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Review and Measurements of Hypex NC400 DIY Amp

amirm

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#1
This is a review and detailed measurements of a DIY power amplifier based on Hypex NC400 amplifier modules. It was built and is on kind loan from a member. I asked him to list the parts and this is what he supplied:
So putting aside labor, it is about USD $1,100. From outside, the unit looks very professional, sans branding:

Hypex nc400 DIY Power Amplifier Review and Measurements.jpg

The unit came with balanced inputs and speaker outputs and that is how I tested it.

The amplifier as noted is based on Hypex NC400 modules. If you don't know much about it, the chief designer Bruno Putzeys was the person that put high performance class-D amplifiers on the map, producing amplifiers that not only matched performance of classic AB amplifiers but bested them. I have been meaning to measure one for a long time and this is the first time I have had the opportunity.

Class-D amplifiers have the advantage of high-efficiency as the transistors are operated in switching mode: either full on or full off. They don't use power when fully off and when fully on, have the least resistance and hence lowest power consumption. The audio signal is used to modulated these pulses. Before outputting the signal though, the pulses need to be filtered as the thing will act like a little FM or TV station spitting out tons of high energy and high frequency noise. The filtering must be passive (e.g. like the one in your speakers). This can make class-D amplifiers load dependent.

Class-D amplifiers are quite a bit more complex than traditional amplifiers due to operating at high speeds (well above audio band). Creating a reliable one is also challenging. This is the motivation behind creating modules around them so that the design can be done once and reused without chance of screwing things up. Countless audio companies as a result buy these modules and use them in their products. These modules are also available to DIY people in both kit and individual form as is the case here.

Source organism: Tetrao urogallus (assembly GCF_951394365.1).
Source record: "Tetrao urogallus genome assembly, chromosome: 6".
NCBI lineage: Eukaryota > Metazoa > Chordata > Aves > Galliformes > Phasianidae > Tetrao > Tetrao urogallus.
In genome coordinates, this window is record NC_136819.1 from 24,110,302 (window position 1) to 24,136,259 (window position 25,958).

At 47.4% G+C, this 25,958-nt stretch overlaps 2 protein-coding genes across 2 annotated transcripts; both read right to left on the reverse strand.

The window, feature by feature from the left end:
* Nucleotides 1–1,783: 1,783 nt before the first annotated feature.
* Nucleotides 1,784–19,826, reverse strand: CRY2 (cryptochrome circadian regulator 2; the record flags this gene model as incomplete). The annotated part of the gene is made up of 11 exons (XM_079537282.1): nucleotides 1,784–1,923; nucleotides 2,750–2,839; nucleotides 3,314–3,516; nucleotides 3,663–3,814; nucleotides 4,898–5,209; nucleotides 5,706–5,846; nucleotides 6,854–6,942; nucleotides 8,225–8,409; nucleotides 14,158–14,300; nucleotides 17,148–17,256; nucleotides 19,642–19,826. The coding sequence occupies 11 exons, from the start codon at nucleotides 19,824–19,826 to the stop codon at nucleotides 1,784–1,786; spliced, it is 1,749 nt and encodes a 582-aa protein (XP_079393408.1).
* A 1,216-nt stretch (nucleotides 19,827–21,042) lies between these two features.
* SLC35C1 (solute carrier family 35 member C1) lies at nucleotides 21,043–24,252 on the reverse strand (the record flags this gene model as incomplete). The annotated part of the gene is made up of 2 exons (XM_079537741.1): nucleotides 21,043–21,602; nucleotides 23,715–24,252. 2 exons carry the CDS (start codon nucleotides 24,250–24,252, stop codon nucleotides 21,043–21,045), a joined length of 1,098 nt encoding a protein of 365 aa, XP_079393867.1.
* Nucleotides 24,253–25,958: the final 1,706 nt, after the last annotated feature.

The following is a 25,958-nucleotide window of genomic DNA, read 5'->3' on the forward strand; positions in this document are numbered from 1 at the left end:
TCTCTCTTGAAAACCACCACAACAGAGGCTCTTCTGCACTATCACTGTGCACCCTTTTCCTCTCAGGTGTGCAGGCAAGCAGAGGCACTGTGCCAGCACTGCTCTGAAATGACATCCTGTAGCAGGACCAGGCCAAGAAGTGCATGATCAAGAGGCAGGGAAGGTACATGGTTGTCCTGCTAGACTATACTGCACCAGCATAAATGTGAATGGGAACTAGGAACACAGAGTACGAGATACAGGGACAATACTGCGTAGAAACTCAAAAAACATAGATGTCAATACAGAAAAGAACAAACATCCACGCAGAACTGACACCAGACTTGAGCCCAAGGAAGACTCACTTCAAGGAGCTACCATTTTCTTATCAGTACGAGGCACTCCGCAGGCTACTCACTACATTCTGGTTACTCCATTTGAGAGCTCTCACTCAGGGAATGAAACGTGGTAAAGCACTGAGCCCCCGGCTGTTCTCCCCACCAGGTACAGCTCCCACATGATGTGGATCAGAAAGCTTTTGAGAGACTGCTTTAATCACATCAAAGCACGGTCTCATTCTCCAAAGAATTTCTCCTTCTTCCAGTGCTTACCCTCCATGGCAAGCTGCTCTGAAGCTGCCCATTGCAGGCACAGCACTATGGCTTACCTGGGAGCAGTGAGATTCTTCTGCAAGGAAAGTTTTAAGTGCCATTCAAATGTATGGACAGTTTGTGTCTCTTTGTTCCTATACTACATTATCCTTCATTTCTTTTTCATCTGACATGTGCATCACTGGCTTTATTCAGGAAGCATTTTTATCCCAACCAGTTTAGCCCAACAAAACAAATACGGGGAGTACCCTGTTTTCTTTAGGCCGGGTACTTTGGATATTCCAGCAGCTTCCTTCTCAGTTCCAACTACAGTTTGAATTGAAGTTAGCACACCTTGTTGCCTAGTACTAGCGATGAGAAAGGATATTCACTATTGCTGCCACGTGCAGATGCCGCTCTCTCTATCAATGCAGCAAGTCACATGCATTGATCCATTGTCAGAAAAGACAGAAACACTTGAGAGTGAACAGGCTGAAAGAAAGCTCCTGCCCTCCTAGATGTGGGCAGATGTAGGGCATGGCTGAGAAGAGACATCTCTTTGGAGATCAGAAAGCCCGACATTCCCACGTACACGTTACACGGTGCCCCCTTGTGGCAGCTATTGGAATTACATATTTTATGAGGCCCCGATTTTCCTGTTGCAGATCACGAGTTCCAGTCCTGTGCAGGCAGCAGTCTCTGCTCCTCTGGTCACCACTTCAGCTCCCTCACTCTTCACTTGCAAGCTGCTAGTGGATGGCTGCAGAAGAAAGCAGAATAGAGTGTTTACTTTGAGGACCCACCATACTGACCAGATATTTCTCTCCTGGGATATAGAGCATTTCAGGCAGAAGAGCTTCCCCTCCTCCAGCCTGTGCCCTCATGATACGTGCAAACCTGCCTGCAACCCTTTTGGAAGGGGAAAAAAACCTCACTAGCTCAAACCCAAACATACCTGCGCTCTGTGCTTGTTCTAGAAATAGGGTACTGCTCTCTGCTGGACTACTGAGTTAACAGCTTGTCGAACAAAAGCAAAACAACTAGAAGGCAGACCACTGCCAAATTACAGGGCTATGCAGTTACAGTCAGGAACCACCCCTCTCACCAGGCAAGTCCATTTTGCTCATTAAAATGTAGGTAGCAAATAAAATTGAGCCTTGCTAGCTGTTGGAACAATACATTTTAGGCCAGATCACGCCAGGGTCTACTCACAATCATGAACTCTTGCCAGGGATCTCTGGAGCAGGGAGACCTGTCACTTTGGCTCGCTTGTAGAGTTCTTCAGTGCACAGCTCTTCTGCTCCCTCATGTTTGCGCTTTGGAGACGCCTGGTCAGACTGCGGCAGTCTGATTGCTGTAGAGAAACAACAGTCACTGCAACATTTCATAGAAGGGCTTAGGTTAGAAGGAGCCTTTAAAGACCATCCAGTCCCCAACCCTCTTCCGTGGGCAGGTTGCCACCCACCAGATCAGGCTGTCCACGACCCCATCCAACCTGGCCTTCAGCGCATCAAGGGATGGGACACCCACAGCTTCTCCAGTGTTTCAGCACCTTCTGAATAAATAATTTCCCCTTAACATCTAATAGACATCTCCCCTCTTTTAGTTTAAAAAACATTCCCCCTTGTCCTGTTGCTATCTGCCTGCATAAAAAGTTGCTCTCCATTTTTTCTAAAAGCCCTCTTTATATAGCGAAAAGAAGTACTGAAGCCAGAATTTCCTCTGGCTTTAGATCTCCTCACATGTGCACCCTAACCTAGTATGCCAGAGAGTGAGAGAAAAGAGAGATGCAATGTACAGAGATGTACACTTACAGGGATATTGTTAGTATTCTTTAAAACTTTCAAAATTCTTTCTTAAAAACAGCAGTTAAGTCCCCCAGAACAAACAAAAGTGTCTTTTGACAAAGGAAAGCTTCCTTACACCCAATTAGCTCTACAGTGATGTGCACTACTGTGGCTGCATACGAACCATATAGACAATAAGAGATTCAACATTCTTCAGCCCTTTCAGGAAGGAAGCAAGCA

I opened the unit and was pleasantly surprised by the clean layout and nice work the owner had done to put it together (click on image for larger size):
Hypex nc400 amplifier DIY Amplifier Review and Measurements.jpg


The two round PC boards are the NC 400 modules which as the name produces, is able to generate 400 watts of power. They are powered by a switching power supply also from Hypex (SMPS600). As you will see later, the power supply limits the amount of power these two hungry amps can generate.

I was so pleased to see proper and safe grounding lug in green and sanding off the anodizing finish on top right and bottom of the chassis and likewise the mating position on the lid to make sure it is grounded. Both of these are missed in some products such as created by Schiit.

Personally I would have given up the aesthetics and put the speaker plugs close to their modules to make a symmetrical system. The wiring colors for the speakers follow mains voltage convention in US with black being "hot" and "white" not (neutral). In DC wiring though, we like to use red for positive and white/black for negative. Alternatively white can be positive and black negative. Fortunately that is a visual nuisance as they are wired correctly to the amp and the terminal.